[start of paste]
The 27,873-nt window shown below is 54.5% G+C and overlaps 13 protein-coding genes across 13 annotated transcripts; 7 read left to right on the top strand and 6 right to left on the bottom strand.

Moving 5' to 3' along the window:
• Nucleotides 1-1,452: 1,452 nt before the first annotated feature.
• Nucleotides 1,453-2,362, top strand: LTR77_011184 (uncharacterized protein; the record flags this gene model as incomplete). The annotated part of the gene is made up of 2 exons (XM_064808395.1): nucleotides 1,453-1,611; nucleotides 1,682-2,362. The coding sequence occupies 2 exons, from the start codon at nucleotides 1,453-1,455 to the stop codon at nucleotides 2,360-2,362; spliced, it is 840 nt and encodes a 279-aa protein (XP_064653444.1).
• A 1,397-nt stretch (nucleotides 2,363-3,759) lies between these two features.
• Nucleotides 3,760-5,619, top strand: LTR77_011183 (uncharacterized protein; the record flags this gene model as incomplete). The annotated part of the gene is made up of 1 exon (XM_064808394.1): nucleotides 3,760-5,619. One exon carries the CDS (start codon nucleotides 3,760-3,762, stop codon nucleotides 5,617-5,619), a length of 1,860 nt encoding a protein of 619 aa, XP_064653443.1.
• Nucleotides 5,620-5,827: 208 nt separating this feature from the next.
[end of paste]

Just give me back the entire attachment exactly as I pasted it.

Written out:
The 27,873-nt window shown below is 54.5% G+C and overlaps 13 protein-coding genes across 13 annotated transcripts; 7 read left to right on the top strand and 6 right to left on the bottom strand.

Moving 5' to 3' along the window:
• Nucleotides 1-1,452: 1,452 nt before the first annotated feature.
• Nucleotides 1,453-2,362, top strand: LTR77_011184 (uncharacterized protein; the record flags this gene model as incomplete). The annotated part of the gene is made up of 2 exons (XM_064808395.1): nucleotides 1,453-1,611; nucleotides 1,682-2,362. The coding sequence occupies 2 exons, from the start codon at nucleotides 1,453-1,455 to the stop codon at nucleotides 2,360-2,362; spliced, it is 840 nt and encodes a 279-aa protein (XP_064653444.1).
• A 1,397-nt stretch (nucleotides 2,363-3,759) lies between these two features.
• Nucleotides 3,760-5,619, top strand: LTR77_011183 (uncharacterized protein; the record flags this gene model as incomplete). The annotated part of the gene is made up of 1 exon (XM_064808394.1): nucleotides 3,760-5,619. One exon carries the CDS (start codon nucleotides 3,760-3,762, stop codon nucleotides 5,617-5,619), a length of 1,860 nt encoding a protein of 619 aa, XP_064653443.1.
• Nucleotides 5,620-5,827: 208 nt separating this feature from the next.